This article first appeared in Card Player magazine.
The first sections below remain for historical purposes. To jump to the portion about “Three-card brag,” click → HERE.
In a minute I’m going to tell you about an astonishing new all-day poker seminar that Linda Johnson, owner of Card Player Cruises, has asked me to host. It will happen the day before her annual World Poker Industry Conference begins.
First, I want to explain why poker events like this are important and profitable. It’s been a year or so since I conducted my last poker seminar of any kind. It was at Canterbury Park in Minnesota. It’s been many years since I delivered my last major poker seminar. That one was at Hollywood Park Casino in California. And it’s been almost 20 years since I hosted the historic poker seminar in Gardena with Doyle Brunson and David Sklansky that lasted two days.
A New Poker Era
Many believe that the early ‘80s Gardena event marked the end of the dark ages of poker, during which time homespun wisdom and wild guesses ruled. It began the push toward careful analysis and scientific research, and put poker in the same arena with bridge and chess as a game to be admired and discussed rationally. That ancient seminar drew 93 players from all over the United States, each paying $195, and it demonstrated that not everyone considered poker a game of luck. There were some people out there, even 20 years ago, who realized they could beat poker through skill and strategy if they only knew the right things to do.
There was a time, in those dark ages, when players didn’t share secrets. Maybe that was a good thing, because the secrets they kept in the old days of poker weren’t particularly worth sharing. They were based on subjective impressions rather than objective research. Poker had little respect and wasn’t growing. You didn’t tell anyone you were a poker player, because poker wasn’t widely considered a reputable endeavor. People had images of seedy men at a single table in a smoky room.
Huge Poker Arenas
But we’ve changed that. Poker’s popularity is increasing worldwide, and now there are huge, brightly lit arenas with hundreds of tables where you can enjoy poker in mixed company without tarnishing your reputation. You can feel proud to be a poker player. And, you know what? Poker is now easier to beat for those who take it seriously, simply because the majority of players don’t take it seriously.
So, this brings us to 2001 and the new millennium. On July 6 at The Orleans Hotel and Casino, I’ll be hosting the inaugural World Poker Players Conference. It’s the brainchild of Linda Johnson and Bonnie Damiano, and is presented in conjunction with Card Player Cruises and Mike Caro University of Poker, Gaming, and Life Strategy (MCU).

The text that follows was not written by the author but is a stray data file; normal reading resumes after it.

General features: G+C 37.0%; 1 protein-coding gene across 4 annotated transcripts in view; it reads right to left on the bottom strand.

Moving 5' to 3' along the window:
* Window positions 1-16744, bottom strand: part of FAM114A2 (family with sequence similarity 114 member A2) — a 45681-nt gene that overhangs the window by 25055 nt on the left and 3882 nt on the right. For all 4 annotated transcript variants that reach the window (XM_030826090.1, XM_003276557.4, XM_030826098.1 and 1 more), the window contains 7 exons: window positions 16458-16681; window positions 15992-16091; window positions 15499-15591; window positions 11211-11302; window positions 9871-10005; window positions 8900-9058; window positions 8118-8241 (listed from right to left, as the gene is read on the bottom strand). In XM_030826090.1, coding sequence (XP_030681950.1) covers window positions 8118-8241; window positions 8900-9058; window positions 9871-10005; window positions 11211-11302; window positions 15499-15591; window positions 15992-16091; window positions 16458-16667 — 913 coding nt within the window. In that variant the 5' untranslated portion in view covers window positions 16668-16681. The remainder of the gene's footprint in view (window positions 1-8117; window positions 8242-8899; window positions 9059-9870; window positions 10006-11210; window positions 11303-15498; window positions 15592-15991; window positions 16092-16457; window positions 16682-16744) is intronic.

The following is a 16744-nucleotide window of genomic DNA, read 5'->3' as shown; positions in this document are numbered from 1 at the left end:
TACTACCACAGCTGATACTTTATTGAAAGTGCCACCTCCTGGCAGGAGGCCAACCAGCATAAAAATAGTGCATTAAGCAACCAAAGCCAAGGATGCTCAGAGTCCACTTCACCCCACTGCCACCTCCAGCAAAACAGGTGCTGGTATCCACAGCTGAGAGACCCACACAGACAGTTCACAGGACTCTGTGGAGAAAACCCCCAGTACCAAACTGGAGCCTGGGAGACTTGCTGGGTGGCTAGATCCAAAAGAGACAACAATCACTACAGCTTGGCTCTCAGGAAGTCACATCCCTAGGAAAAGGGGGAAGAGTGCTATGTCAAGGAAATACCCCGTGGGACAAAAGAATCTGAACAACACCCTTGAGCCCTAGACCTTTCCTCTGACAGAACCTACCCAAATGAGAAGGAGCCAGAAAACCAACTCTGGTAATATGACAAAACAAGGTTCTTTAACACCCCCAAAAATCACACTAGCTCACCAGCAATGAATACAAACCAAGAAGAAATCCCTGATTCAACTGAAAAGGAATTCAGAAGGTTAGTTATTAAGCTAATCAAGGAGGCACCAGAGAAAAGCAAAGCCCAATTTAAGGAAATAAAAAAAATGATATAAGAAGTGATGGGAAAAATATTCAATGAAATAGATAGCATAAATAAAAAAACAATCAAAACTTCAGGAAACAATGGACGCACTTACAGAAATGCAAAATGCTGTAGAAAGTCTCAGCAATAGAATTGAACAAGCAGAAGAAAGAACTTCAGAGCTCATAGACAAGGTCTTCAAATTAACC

I’ll be joined by the reigning world champion, Chris “Jesus” Ferguson, and legendary players/champions Phil Hellmuth, Mike Sexton, and Scotty Nguyen. And you’ll hear from the top experts, including Johnson, herself a world champion, Lou Krieger, Roy Cooke, and Daniel Negreanu. Other special guests will include Jan Fisher, Mark Gregorich, Andy Glazer, and Vince Burgio. I’ll even do a full-hour seminar on my own. (You can find more information in the ad on page 47 – Vol. 14/No 8 April 14, 2001).
Marsha Is Doing Just Fine
My neighbor, world-renowned player Marsha Waggoner — a virtual institution in poker circles — is doing just fine. She was operated on in early March for a cerebral aneurysm. The operation was flawless and Marsha is almost back to normal already. I thought I’d pass this along because I’m being asked privately for updates from hundreds of well-wishers every week.
This medical scare made me reconsider the competitiveness with which I have played poker against her in the past. I’ve decided to attempt to bluff her only one out of three times in the future — at random. Previously I had been attempting to bluff her a full one-third of the time. That’s an indication of how deeply real-world feelings should matter when you play poker. Think about it.
It’s Time for Three-Card Brag
I was approached by Total Movie magazine and asked to do a review of six movies that included poker. Unfortunately, the magazine — which included a DVD with every issue — suddenly ceased publication last month. But something good came of it. One of the movies they sent me, I had never seen before. It’s called Lock, Stock, and Two Smoking Barrels.
The central game in one of the opening scenes is Three-Card Brag, a not uncommon British game that not too many Americans know. I am recommending that a modified version of this game be played in public casinos. With the right refinements, it will be fast, easily understood, and popular. I believe it would bring new enthusiasm to our poker rooms and attract new clientele. It’s also in the public domain, free for anyone to enjoy.